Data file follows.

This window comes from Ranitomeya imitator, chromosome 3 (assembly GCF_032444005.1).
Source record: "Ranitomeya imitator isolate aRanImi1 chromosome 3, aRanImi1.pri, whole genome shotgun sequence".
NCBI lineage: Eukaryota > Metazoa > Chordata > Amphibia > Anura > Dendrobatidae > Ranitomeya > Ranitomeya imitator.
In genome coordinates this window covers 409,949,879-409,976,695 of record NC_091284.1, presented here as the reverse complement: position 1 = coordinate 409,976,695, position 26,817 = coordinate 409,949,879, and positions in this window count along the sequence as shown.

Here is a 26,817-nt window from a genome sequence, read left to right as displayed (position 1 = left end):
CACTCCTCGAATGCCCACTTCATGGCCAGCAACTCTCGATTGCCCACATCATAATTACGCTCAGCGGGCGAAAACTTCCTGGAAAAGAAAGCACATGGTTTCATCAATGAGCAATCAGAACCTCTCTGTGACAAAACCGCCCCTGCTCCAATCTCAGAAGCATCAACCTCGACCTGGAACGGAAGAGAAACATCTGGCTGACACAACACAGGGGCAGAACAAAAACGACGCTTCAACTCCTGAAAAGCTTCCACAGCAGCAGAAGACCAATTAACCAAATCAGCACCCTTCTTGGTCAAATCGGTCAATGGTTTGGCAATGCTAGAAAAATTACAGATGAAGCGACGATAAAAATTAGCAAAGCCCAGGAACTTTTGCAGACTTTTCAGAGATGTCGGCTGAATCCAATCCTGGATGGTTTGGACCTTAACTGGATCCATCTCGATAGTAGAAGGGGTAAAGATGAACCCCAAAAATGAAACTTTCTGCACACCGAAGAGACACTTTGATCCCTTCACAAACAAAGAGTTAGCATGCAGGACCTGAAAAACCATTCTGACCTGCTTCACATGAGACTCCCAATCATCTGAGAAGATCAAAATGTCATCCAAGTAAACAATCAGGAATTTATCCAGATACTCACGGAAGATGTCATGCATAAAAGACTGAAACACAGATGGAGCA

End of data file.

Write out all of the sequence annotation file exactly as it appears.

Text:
This window comes from Ranitomeya imitator, chromosome 3 (assembly GCF_032444005.1).
Source record: "Ranitomeya imitator isolate aRanImi1 chromosome 3, aRanImi1.pri, whole genome shotgun sequence".
NCBI lineage: Eukaryota > Metazoa > Chordata > Amphibia > Anura > Dendrobatidae > Ranitomeya > Ranitomeya imitator.
In genome coordinates this window covers 409,949,879-409,976,695 of record NC_091284.1, presented here as the reverse complement: position 1 = coordinate 409,976,695, position 26,817 = coordinate 409,949,879, and positions in this window count along the sequence as shown.

Here is a 26,817-nt window from a genome sequence, read left to right as displayed (position 1 = left end):
CACTCCTCGAATGCCCACTTCATGGCCAGCAACTCTCGATTGCCCACATCATAATTACGCTCAGCGGGCGAAAACTTCCTGGAAAAGAAAGCACATGGTTTCATCAATGAGCAATCAGAACCTCTCTGTGACAAAACCGCCCCTGCTCCAATCTCAGAAGCATCAACCTCGACCTGGAACGGAAGAGAAACATCTGGCTGACACAACACAGGGGCAGAACAAAAACGACGCTTCAACTCCTGAAAAGCTTCCACAGCAGCAGAAGACCAATTAACCAAATCAGCACCCTTCTTGGTCAAATCGGTCAATGGTTTGGCAATGCTAGAAAAATTACAGATGAAGCGACGATAAAAATTAGCAAAGCCCAGGAACTTTTGCAGACTTTTCAGAGATGTCGGCTGAATCCAATCCTGGATGGTTTGGACCTTAACTGGATCCATCTCGATAGTAGAAGGGGTAAAGATGAACCCCAAAAATGAAACTTTCTGCACACCGAAGAGACACTTTGATCCCTTCACAAACAAAGAGTTAGCATGCAGGACCTGAAAAACCATTCTGACCTGCTTCACATGAGACTCCCAATCATCTGAGAAGATCAAAATGTCATCCAAGTAAACAATCAGGAATTTATCCAGATACTCACGGAAGATGTCATGCATAAAAGACTGAAACACAGATGGAGCA